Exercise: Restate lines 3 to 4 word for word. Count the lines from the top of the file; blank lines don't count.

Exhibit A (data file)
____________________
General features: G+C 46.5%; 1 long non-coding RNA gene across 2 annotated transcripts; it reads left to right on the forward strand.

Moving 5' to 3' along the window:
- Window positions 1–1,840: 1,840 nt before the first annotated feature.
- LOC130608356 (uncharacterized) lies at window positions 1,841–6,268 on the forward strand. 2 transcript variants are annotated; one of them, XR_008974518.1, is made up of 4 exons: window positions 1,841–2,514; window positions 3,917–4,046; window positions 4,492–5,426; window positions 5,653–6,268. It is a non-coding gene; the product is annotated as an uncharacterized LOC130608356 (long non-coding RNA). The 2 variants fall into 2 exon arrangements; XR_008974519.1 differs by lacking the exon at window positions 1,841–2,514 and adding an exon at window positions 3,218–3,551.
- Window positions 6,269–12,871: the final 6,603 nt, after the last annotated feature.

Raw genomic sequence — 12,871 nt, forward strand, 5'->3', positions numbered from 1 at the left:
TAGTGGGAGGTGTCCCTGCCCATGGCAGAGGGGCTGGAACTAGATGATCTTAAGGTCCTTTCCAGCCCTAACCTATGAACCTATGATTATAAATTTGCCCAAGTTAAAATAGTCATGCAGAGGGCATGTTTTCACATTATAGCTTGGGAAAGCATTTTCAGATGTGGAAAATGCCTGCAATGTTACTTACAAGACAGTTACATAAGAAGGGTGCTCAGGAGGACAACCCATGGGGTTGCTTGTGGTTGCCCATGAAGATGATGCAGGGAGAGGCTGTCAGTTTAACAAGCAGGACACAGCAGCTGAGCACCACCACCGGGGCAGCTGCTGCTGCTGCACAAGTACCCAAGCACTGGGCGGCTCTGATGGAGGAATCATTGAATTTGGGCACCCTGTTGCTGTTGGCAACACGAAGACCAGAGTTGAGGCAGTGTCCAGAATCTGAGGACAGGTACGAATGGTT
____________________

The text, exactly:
- Window positions 1–1,840: 1,840 nt before the first annotated feature.
- LOC130608356 (uncharacterized) lies at window positions 1,841–6,268 on the forward strand. 2 transcript variants are annotated; one of them, XR_008974518.1, is made up of 4 exons: window positions 1,841–2,514; window positions 3,917–4,046; window positions 4,492–5,426; window positions 5,653–6,268. It is a non-coding gene; the product is annotated as an uncharacterized LOC130608356 (long non-coding RNA). The 2 variants fall into 2 exon arrangements; XR_008974519.1 differs by lacking the exon at window positions 1,841–2,514 and adding an exon at window positions 3,218–3,551.